How Nigeria can create National Carrier for maritime job opportunities, seatime – Effedua
Rector of the Maritime Academy of Nigeria, Oron Akwa Ibom, Commodore Duja Effedua (Rtd.) has expressed confidence that the country could establish a national carrier through lease, and thereby able to open new business opportunities for local players in the shipping industry as well as give cadets access to seatime.
Effedua stated this in an interview while supporting a view by Marine Engineer, Olu Akinsoji, who shared his thoughts on important and necessary actions that the Nigerian Maritime Administration and Safety Agency (NIMASA),as Maritime Administration, could take to give stronger integrity to Certificate of Competency(CoC) issued to seafarers trained in-country.
He noted that (NIMASA) could partner with quality assurance companies such as Veritas, Lloyd’s, doing so directly or through local consultants to work as a team.
His words: “NIMASA can partner with them directly or through local consultants. If possible, get IMO involved, we have our Permanent Representative in London. He can help us get the people who would come and form up a technical committee and stay with them for like two years as Akinsoji said, and have our people understudy them.”
Speaking on the strategy by which the country could get a national shipping line, Effedua said that the maritime industry could take a cue from the aviation industry to get the needful done.
“For the Aviation Industry, they did not buy aircrafts, but they are flying because they turned to leasing.
“In our own case, we need to do same, lease vessels and give then national carrier status and colours.
“We just have to ensure that some laws are changed or redefined to give us priority over foreign vessels in carrying our own-made goods, because buyers need our products and it is not compulsory we use their vessels.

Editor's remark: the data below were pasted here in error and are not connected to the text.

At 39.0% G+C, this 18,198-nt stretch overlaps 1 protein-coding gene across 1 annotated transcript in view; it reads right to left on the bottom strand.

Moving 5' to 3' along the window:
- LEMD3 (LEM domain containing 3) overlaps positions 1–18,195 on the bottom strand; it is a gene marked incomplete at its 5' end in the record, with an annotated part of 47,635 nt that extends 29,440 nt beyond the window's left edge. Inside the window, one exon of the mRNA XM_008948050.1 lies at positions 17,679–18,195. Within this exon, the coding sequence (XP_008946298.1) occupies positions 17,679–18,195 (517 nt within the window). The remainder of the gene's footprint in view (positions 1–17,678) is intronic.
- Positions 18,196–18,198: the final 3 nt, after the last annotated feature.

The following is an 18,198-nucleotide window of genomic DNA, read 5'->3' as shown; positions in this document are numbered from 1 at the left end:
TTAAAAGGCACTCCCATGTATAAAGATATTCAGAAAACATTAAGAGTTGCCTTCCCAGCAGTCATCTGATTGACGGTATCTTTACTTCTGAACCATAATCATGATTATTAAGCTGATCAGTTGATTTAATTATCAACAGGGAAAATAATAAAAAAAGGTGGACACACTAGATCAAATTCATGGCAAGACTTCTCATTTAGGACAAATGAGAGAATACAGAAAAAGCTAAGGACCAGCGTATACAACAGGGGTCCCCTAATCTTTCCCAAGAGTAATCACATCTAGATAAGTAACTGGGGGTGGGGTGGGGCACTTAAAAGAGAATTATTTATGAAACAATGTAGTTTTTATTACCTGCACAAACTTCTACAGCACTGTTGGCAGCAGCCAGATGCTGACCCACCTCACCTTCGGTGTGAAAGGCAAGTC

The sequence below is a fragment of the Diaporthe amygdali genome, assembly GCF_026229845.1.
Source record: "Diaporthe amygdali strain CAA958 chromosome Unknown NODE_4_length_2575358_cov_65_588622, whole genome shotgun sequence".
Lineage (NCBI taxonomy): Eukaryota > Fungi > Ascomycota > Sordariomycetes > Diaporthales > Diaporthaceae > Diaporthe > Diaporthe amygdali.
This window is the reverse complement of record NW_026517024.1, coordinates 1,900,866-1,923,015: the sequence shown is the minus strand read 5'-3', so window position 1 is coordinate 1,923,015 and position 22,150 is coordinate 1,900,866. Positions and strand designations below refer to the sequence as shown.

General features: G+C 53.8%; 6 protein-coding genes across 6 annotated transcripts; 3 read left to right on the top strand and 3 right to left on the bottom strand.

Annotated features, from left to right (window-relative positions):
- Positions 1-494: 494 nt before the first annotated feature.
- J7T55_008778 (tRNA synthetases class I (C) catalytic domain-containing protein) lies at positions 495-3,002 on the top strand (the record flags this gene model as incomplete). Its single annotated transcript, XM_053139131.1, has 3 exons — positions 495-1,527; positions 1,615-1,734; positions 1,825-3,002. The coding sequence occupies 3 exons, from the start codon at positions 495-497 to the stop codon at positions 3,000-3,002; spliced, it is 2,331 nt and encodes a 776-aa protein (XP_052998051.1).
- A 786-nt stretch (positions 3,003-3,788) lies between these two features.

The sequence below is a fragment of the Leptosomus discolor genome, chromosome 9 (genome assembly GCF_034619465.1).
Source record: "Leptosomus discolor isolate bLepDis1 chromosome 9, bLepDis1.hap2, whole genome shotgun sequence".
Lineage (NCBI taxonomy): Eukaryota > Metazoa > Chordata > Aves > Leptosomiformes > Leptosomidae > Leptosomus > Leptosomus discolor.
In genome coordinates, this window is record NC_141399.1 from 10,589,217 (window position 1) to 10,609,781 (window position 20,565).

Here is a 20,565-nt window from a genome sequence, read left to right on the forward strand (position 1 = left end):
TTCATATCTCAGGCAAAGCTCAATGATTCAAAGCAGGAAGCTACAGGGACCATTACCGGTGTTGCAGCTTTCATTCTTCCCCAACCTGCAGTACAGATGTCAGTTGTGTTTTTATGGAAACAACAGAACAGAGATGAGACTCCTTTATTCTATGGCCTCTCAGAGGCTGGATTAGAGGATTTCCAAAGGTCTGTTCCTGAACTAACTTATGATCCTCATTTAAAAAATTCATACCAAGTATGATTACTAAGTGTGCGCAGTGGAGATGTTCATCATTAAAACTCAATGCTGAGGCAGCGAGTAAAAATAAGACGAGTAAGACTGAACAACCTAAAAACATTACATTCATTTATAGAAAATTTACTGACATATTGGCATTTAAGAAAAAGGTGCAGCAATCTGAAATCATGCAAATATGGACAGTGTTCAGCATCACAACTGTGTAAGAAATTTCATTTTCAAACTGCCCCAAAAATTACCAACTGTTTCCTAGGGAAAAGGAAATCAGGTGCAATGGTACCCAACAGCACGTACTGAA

“That will solve so many problems for Nigeria; it will solve problems for those looking for seatime. We have the market; the Ministry of Trade and Commerce and Industry can be brought on board.
“We will find people, who buy goods, our internal businessmen who export Nigerian products out, and collaborate with them.
“Once there is market out there and there is need to transfer the goods from Nigeria to other countries, then every other thing is set. NLNG alone is not carrying everything, some other companies, NNPC used to lease them to come and do that job. So, our own ships can be patronized internally as well,” Effedua said.
Akinsoji had suggested that for enhancement of the National Certificate of Competency (CoC), Nigeria could through the IMO technical cooperation program, have a consultancy relationship with a well established Examination and Certification Administration of a member state of IMO such as UK, Canada, Australia or Singapore.
He noted that “Allowing this collaboration to midwife issuance of national certificate of competency for a period of two years may achieve the necessary recognition and respect for our certification system. It will unlock the gate to the seafaring and offshore engagement of our people in the global maritime trade.”
Akinsoji added that “Academy, being the national statutory body for the training of seafarers may wish to initiate the establishment of a national coordinating body between the training institutions, the examination/certification body(Federal Ministry of Transport/NIMASA) , the users(organized shipping companies, shipowners and offshore industry) and the representative of recognized employment agencies. If you like it may be named Nigeria National Training Commission or Board.”